I have a confession. I am a dice addict. Well, that’s not entirely true. I hate dice.
When I talk about dice people often say the phrase ‘dice are dice’ referring to the fact that sometimes they roll hot and sometimes cold. There seems to be a magical nature about dice with wargamers. Every person has their own quirks when it comes to dice from choosing a certain colour, throwing in a certain way or using ‘that dice’ when its an important roll. Are these merely psychological barriers created by the individual? Or is there any truth behind the issue? Lets investigate…
Meet Louis Zocci of Game Science Dice
This guy is either one of the best salesmen in the world or there is some truth behind his words. In this 2 part interview on YouTube he goes into some of the science behind how dice are manufactured and explains why certain dice appear to roll high or low. Now, the cynical amongst you are probably thinking that phrase again ‘dice are dice’ but hear me out. This article isn’t about proving whether your set of dice rolls normal, high, low or whatever. This article is about one thing:
What happens if you could take away the doubt about your dice
As a tournament player I have both won and lost tournaments on dice rolls that shouldn’t on averages have happened. Chains of double 1s, double 6s – impossible odds. ’Dice are dice’ often came to mind in these situations. However the mental state it puts you in when these dice happen is not a positive one. Here’s an example:
Masters last year, playing Ash Mitchell. My dice were on fire for most of the game (Legion Gale Force 9 Dice). I was rolling several double/triple 6s, very rarely failing to hit, etc. Near the end of the game I had a combine ranged attack needing anything but double 1s to hit. Crucial roll as it would nearly guarantee a game winning situation. I rolled double 1. Thoughts rushed into my head – all based around the dice. It threw my game plan into chaos and I was quickly losing my train of thought. I lost the game in the end through Ash passing a tough roll on his caster, but with hindsight if I had thought about the turns more clearly after I failed that crucial roll I feel I could of engineered a win. But I didn’t as I was so hung up on that missed combined range attack.
I am hoping that example resonated with people reading this article.
So Whats the Solution? Take away the doubt.
By removing any possible idea your dice are rolling high/low due to imperfections, superstition or any other related issue. By removing the doubt from your mind, you are increasing your ability to look at a situation logically and objectively. To succeed in Hordes/Warmachine or any other miniature game strategic planning and logical thought processes are required. If anything is distracting you from this then your success outcome is lessened. Dice doubt is one of these issues that often goes unappreciated and put under the ‘dice are dice’ phrase – as if that eases the blow.
Introducing – Precision Backgammon Dice
Here is a quick quote from an online store that sells these dice – www.bgshop.com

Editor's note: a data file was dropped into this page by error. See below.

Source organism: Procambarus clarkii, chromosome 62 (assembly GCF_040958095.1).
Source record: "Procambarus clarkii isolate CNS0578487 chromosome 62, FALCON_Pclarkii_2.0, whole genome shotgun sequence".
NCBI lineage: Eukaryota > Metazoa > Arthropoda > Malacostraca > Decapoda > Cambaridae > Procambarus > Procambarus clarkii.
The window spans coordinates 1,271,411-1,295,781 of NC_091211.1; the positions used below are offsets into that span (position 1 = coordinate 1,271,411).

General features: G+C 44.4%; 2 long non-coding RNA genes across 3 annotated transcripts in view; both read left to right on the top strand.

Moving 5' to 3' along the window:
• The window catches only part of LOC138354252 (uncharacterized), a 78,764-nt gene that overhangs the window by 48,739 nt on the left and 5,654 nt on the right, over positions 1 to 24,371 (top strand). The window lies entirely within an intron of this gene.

…precision dice (with ball-corners) are the tools of the game of backgammon, they are required equipment at most backgammon tournaments, and are a must if you play for money. Cellulose acetate is the material used for precision dice. This material is completely homogeneous and free from minuscule air bubbles.
The spots on the dice are made by boring precision holes into each face, and then filling the hole with a “plug” of “cellulose acetate” of a different colour. The cost of this material is a contributing factor to the high production costs of precision dice.
Additionally, precision dice are cut with a precision laser, which once again contributes to the high production costs.
We supply precision dice with rounded corners of the highest quality, they are balanced to 1/1000 of an inch, and made by a leading US manufacturer that supplies precision dice and quality gaming equipment to licensed casinos throughout the world.
All dice are guaranteed against faults for 1 year.
Precision dice are suitable for many games including RPG games where unbiased rolls are required. Precision dice with rounded (or cut) corners are recommended where a limited rolling area is available, the cut corners allow the dice to tumble, in particular the smallest size of 1/2 inch (13 mm) are becoming increasingly used by many RPG gamers. Other sizes that are available are 9/16 and 5/8 inch (14.2 and 16 mm).
There are a few key parts as to why these dice remove the doubt:
- Use in Backgammon Tournaments for Money
If these dice gave bias results they could not be legitimately used within any cash based system as it would be unfair. The backgammon tournament organisers remove this doubt from players by enforcing these specifically designed dice to be used as they give a true, fair roll.
- Limited Rolling Area
Roll distance has a factor on dice probability and is why casino dice (larger in size) have to be bounced of a wall to give a true reading. Backgammon dice are made smaller with rounded corners (like traditional wargaming dice) as they are intended to be thrown a short distance but still give a true, fair roll – removing the doubt.
With all these factors considered, its fair to assume these are the most accurate, fair dice available for our hobby. I know that whatever they roll there is absolutely no bias in that result and as such it allows me to focus on the important issues – what I am doing strategically to win the game. There are other options out there such as game science dice that offer similar results, however there is still some doubt with these cheaper options. Backgammon dice are not cheap – setting you back around £6 each. However for me, that ease of mind and avoidance of the blame culture I suffered with my dice is priceless.